"As more and more businesses are mainstreaming environmental
protection, I hope we can learn lessons from the past."
Scott Vaughan, the Commissioner of the Environment and
Ottawa, May 8, 2012 - The "jobs vs. the
environment" debate of the past is changing to reflect what
businesses have actually experienced, says Scott Vaughan, the
Commissioner of the Environment and Sustainable Development, in his
report tabled today in the House of Commons. (Pictured left).
The report presents far reaching assessments of the federal
government's approach for dealing with Canada's greenhouse gas
emissions and its management of contaminated sites.
The government's approach to reducing greenhouse gas emissions
is unlikely to meet Canada's target for 2020, says Vaughan. He
noted that despite some improvement in greenhouse gas (GHG)
emissions reductions, it is unlikely that there is enough time left
to achieve the government's 2020 target to reduce Canada's
emissions by 17 percent of 2005 levels.
"Environment Canada's own forecast shows that in 2020, Canada's
emissions will be 7 percent above 2005 level, not
17 percent below it," said Mr. Vaughan.
With respect to the management of contaminated sites, the
federal government has made progress identifying contaminated sites
for which it is responsible, and to date has closed almost half of
them. However, addressing the remaining sites will be a major
challenge, says Vaughan.
"The government has reported its combined environmental
liabilities at $7.7 billion", said Vaughan. "Many of
these sites are buried and out of the public eye, but they will
impose human health risks and environmental and financial burdens
for generations to come."
The most far reaching aspects of this year's Commissioner's
report touch on the broad issue of business and the
"Two decades ago, some feared that controlling pollution or
protecting forests would stifle economic growth, cripple
productivity, and suffocate innovation," said Vaughan in his
"Commissioner's Perspective" commentary.
"But businesses are finding innovative ways to lower costs while
meeting environmental targets."
"The Commissioner's Perspective" notes that during the Rio Earth
Summit 20 years ago, many saw a choice of either economic
growth or environmental protection; time has proven that they are
not necessarily mutually exclusive.
Businesses need the flexibility to identify cost-effective
and efficient ways to comply with regulations. Record shows that
businesses have found more innovative and less expensive ways than
anyone in Ottawa could have envisaged at the time these regulations
Today, businesses have found cost-effective, efficient ways to
comply with environmental regulations. Many businesses in Canada
and abroad have reaped returns on their investment in
environmentally sustainable practices, and are making
sustainability a permanent part of their business agenda.
Decades of experience in environmental regulations show a range
of approaches beyond the comparatively static command-and-control
regulations, notes the Commissioner. "The one priority consistently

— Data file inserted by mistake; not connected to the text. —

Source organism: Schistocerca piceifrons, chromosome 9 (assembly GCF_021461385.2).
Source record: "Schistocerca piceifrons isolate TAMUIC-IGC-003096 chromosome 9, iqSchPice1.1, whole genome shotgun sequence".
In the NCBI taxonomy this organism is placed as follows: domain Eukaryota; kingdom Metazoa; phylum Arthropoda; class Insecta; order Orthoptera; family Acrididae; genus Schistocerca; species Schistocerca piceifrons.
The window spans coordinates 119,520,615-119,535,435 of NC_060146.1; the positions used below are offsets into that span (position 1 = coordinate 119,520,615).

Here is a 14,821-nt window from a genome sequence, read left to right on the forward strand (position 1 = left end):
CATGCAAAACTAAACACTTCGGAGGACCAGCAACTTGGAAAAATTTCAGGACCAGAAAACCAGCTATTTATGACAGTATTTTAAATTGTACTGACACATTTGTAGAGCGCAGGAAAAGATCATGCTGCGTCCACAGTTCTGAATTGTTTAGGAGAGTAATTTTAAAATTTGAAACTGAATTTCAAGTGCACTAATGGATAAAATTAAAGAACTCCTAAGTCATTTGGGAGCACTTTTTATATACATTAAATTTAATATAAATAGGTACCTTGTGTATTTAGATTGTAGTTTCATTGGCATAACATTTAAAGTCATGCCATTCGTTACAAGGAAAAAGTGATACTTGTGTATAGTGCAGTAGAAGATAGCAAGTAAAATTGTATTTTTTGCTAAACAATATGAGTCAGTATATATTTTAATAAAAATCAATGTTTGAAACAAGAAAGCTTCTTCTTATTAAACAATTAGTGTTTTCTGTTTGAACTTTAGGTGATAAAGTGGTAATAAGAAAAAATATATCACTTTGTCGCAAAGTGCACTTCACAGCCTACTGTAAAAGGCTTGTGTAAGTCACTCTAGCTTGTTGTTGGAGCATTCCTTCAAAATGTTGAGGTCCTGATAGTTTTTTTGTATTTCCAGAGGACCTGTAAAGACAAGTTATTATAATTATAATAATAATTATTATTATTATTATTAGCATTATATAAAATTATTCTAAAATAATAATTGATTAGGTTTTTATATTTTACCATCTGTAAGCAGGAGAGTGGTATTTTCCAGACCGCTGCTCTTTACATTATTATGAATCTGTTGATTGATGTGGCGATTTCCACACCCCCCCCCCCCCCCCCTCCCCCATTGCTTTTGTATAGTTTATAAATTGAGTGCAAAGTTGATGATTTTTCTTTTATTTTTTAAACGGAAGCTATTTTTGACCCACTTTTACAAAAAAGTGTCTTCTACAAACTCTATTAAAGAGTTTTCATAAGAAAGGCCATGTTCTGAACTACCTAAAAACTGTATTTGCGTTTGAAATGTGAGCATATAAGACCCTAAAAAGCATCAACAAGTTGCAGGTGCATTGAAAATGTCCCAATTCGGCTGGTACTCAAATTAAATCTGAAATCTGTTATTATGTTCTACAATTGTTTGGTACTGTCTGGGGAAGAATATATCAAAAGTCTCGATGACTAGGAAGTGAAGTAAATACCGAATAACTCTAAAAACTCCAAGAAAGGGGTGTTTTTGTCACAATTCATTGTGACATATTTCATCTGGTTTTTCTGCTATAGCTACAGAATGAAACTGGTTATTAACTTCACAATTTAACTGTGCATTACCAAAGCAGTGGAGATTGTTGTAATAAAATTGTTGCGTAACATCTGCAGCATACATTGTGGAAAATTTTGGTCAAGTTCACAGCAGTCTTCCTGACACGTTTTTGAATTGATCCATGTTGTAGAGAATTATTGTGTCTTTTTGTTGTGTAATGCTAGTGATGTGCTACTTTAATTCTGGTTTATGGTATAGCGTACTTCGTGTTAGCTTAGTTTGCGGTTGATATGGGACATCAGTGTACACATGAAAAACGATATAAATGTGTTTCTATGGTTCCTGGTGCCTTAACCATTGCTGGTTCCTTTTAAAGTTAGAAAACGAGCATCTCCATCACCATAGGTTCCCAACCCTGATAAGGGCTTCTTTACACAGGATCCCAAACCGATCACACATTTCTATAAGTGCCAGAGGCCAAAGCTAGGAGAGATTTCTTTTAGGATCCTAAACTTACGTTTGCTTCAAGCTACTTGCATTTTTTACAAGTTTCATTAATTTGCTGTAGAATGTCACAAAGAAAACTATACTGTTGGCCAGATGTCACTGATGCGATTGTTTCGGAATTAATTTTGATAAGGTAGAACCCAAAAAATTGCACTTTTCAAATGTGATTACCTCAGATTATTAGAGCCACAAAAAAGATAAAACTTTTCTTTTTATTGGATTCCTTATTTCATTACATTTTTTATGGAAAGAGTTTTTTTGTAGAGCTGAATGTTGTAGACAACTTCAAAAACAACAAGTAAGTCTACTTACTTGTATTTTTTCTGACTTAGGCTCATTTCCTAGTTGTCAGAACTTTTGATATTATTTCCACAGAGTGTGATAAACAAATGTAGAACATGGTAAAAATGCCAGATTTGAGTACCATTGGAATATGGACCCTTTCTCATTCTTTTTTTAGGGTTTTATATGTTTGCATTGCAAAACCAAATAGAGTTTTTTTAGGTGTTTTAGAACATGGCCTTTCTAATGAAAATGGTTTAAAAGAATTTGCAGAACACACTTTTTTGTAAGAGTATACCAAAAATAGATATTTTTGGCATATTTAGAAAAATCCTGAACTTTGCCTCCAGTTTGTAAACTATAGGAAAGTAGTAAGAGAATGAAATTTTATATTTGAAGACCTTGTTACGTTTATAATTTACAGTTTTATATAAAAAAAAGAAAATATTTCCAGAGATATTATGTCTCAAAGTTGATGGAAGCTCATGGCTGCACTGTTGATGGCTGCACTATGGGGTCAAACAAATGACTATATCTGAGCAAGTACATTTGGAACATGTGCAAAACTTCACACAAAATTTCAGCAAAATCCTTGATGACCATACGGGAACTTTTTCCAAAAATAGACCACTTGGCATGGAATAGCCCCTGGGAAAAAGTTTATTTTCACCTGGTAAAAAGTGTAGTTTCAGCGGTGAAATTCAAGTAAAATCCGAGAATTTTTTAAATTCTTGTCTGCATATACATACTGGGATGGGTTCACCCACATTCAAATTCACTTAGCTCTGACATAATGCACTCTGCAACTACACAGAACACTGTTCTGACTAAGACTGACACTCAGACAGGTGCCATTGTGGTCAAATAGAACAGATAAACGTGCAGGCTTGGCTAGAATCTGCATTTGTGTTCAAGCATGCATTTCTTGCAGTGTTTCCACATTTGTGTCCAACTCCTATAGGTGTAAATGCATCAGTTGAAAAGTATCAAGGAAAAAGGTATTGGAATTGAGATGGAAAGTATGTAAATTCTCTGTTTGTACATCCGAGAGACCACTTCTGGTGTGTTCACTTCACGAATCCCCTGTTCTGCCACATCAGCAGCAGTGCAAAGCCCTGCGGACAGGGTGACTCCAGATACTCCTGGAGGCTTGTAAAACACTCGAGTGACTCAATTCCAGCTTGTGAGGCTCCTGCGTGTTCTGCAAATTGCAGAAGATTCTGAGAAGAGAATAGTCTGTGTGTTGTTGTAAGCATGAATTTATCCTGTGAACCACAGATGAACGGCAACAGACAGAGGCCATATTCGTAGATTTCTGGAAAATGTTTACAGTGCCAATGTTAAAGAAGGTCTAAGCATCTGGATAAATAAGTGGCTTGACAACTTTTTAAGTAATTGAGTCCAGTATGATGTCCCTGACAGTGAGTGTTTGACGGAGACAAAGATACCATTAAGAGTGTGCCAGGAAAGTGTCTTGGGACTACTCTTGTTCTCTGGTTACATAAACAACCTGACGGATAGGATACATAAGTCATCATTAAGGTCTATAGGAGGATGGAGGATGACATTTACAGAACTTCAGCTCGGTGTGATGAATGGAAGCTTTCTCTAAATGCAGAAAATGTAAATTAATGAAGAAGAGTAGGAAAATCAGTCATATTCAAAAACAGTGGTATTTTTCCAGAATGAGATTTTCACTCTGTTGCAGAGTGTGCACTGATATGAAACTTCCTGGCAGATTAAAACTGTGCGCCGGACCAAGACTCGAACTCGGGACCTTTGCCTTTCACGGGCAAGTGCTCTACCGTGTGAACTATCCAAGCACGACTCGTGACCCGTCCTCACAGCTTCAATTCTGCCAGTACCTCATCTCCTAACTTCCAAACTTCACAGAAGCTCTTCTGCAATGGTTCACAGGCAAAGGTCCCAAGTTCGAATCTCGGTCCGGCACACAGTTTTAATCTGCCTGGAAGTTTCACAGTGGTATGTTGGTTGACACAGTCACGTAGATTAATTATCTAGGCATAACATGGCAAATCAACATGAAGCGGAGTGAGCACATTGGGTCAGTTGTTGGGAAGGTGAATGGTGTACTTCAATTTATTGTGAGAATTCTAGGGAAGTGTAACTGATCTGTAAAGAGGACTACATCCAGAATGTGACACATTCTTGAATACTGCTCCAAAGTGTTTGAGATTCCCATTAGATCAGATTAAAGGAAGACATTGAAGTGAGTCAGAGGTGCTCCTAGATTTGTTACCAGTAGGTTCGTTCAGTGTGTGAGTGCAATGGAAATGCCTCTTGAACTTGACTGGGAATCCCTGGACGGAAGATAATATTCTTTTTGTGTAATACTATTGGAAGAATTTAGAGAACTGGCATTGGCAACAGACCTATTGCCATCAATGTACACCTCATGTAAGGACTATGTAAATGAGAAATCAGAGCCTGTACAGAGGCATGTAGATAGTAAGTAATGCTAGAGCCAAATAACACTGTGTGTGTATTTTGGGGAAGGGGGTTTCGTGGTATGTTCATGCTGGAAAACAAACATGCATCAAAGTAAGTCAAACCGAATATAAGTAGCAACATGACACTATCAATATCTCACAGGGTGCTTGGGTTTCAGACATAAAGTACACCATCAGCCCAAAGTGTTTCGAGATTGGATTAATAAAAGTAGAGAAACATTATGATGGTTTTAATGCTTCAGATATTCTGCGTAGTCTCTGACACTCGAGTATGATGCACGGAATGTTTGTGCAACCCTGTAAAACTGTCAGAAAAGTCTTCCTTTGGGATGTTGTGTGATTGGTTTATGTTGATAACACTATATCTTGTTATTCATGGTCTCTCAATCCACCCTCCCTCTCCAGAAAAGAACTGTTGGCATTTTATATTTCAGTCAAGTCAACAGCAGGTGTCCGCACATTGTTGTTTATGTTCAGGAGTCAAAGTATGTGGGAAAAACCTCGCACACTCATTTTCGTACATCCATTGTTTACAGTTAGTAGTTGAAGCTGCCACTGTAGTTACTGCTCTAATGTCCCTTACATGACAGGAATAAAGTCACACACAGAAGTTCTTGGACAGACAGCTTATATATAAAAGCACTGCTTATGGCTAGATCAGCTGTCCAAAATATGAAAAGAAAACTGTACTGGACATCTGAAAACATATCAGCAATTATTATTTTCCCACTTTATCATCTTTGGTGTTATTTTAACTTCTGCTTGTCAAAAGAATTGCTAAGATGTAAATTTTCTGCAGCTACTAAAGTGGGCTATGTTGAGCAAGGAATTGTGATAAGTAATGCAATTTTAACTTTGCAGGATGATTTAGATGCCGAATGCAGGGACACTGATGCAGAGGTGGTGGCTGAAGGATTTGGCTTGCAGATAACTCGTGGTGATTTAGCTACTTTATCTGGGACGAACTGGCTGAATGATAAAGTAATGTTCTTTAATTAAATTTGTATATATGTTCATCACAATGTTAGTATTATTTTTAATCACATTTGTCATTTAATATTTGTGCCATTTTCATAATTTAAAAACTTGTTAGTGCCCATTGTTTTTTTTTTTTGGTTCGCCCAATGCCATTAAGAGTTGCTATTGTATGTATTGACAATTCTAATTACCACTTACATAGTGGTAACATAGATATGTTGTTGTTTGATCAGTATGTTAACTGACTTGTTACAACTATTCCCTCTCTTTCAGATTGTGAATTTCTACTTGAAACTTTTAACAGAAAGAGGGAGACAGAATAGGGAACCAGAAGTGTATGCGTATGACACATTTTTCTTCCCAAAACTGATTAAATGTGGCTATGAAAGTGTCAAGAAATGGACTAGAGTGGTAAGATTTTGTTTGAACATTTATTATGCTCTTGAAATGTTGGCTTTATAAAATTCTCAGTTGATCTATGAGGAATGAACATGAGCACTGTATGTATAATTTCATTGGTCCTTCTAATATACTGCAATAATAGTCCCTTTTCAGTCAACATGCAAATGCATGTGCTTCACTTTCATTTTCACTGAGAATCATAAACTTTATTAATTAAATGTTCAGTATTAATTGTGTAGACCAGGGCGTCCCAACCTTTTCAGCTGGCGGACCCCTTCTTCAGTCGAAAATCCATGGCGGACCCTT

expressed by business leaders is the need for regulatory
predictability, allowing sufficient time to invest in new
Most business leaders said that environmental issues mattered to
them because of competition and corporate reputation in the global
marketplace. One third said that adding sustainability to
their corporate goals had strengthened bottom-line
profitability.Commissioner Vaughan cited a 2011 global survey
of business executives, conducted by the MIT Sloan Management
Review and the Boston Consulting Group. More than
70 percent of the 3,000 executives in over
100 countries that were polled said that sustainability
had a permanent place on their business agenda-an increase
from the previous year.
Notes Vaughan, it is no surprise that businesses are constantly
finding ways to lower costs while meeting regulatory or other
environmental targets. He cites an analysis by Harvard Business
School's Michael Porter, one of the world's leading authorities on
business competitiveness: firms that meet stringent environmental
regulations tend to have higher rates of innovation and
productivity than industries that do not comply with those
Porter's explanation is simple: pollution, inefficient energy
systems, and industrial waste all represent wasted profits. Firms
that reduce pollution are more often productive, innovative, and
Similar findings were noted in a 2010 report by the
Canadian Council of Chief Executives Canadian business leaders said
that in terms of the bottom line, it makes sense to improve energy
Summing up his commentary, Commissioner Vaughan questioned
whether the actual business experience and more inclusive
measurement of the costs and benefits of environmental protection
would continue to change the jobs-versus-environment debate.
Citing the enormous costs of cleaning up contaminated sites as
an example, he stated "Contaminated sites are a monument to poor
planning, inadequate environmental assessment, and weak
"These sites are an expensive reminder that future generations
must live with mistakes we make today."
"The Commissioner's Perspective" is available